Barack Obama did write his own memoir. Right off the bat, I like that. In the world of books we talk a lot about voice. The voice in Dreams from My Father is so strong and personal. A scene in an airplane to Africa, home of Obama’s father, stuck in my mind. An Englishman bound for South Africa talks about the poor buggers of godforsaken Africa. Obama feels silent fury, but even in the midst of rage, empathizes with the man and questions his own basic beliefs. If anything, this is a man too stuck in his own brain. But a man with poetry in his soul. He seems to be the model of the new American male. A thoughtful, sensitive international man of the world.

I have no clue how the economic plans of either candidate will dig us out of this gaping gasping chasm. But memoir wise, Obama feels the real deal, while McCain feels a fake. I’ve heard the pundits pundicate that the authentic maverick John McCain has let his true story be edited to the point of fiction, so that he doesn’t comes across like a man who wrote a memoir about courage. Obama, with his thoughtful, elegant prose, comes across like a man who’d rather talk than fight. A man true to his memoir.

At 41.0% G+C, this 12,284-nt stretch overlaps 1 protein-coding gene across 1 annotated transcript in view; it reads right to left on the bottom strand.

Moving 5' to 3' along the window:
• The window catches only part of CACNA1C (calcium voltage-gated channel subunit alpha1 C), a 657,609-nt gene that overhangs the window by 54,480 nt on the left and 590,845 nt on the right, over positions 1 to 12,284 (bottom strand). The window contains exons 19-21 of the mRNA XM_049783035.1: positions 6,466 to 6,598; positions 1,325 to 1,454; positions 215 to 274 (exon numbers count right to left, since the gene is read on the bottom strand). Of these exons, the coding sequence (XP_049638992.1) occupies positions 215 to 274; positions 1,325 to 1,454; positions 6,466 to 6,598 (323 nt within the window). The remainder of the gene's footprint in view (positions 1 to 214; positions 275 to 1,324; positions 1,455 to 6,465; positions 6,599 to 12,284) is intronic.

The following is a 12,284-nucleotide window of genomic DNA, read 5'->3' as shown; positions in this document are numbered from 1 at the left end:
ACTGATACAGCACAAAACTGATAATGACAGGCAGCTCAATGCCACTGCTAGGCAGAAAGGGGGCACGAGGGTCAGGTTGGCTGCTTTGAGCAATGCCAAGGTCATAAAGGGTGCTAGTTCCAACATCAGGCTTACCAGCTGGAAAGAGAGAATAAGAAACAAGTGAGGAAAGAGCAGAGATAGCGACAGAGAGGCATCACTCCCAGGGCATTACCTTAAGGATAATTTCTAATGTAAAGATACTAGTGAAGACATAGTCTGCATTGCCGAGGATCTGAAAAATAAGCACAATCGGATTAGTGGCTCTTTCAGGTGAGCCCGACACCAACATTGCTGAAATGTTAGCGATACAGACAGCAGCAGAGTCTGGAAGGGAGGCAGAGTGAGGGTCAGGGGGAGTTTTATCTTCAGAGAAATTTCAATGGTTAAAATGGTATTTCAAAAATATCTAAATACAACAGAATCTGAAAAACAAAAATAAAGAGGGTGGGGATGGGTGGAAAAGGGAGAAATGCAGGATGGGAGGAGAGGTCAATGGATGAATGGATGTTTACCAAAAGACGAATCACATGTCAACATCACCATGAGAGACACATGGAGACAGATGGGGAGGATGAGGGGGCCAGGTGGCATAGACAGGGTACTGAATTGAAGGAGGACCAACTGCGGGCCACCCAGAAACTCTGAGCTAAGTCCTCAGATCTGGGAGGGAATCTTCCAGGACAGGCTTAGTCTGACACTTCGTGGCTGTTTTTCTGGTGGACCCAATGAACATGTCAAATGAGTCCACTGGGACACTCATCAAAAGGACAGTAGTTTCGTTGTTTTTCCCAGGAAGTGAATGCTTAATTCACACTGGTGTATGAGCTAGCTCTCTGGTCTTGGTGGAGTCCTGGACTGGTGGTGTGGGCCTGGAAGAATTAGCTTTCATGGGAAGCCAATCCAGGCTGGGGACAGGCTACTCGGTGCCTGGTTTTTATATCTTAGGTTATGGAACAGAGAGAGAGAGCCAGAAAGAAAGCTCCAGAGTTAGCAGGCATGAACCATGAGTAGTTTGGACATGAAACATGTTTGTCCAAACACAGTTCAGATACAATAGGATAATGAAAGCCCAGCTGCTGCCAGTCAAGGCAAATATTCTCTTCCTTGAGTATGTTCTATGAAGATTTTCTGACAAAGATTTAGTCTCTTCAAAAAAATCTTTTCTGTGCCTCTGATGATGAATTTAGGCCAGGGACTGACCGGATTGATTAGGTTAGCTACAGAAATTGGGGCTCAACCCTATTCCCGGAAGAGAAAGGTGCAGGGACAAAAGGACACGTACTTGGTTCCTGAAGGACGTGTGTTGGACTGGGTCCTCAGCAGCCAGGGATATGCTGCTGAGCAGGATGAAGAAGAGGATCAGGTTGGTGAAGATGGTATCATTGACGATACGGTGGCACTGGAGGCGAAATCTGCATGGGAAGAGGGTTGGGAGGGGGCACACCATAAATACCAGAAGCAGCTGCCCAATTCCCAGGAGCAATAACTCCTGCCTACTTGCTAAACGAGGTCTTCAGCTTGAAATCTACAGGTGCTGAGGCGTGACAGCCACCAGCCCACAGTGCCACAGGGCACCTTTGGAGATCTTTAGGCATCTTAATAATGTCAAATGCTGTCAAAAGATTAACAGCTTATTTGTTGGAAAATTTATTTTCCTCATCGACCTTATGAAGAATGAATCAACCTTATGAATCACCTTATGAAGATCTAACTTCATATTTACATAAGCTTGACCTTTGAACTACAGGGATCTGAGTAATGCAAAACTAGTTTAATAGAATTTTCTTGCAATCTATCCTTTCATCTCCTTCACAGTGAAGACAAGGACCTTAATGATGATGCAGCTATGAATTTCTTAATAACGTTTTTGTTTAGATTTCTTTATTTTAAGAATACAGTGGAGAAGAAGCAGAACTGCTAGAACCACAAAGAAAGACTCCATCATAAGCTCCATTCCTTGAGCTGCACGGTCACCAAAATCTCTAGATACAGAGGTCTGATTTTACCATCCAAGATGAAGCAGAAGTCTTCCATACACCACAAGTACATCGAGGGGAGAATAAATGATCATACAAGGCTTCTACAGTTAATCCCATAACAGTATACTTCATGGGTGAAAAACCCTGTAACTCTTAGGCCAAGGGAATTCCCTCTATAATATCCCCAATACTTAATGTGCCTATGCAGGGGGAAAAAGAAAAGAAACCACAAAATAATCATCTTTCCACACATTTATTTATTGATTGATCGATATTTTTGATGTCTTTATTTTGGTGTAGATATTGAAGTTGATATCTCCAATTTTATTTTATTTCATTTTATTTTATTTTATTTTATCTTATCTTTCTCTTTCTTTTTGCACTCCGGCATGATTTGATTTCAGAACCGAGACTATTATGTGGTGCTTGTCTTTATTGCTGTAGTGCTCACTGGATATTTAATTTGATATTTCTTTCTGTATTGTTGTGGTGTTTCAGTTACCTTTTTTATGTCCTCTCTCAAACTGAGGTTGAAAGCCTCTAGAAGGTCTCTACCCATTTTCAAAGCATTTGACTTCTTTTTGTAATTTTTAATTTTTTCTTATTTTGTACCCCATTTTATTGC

Truth or Fiction: Voting for the President By Reading His Memoir

Truth or Fiction: Voting By Memoir


Memoirs have been a source of raging controversy.  Seems some memoirs are more true than others.  A memoirist makes a deal with the reader: what I tell you is real, and you judge me by my stories. I think about this way too much because I’m a memoirist. So when it came time to choose the next leader of these great United States, I dove into the wordpools of these memoirists who would be president.   I started with John McCain’s The Way to Bravery. First off, McCain didn’t even write his memoir.  And the book reads like it was written by the captain of the football team who had the smart kid do it for him.  The facts are all there, but it’s generic as a can of beans with the word BEANS written on it. The book’s peppered with war stories, and he talks about America watching the Iraq invasion with shock, awe and a thrilling pleasure.  It dawned on me as I read this book that the John McCain in this book is the archetypical American John Wayne male.  A man who’d rather fight than talk.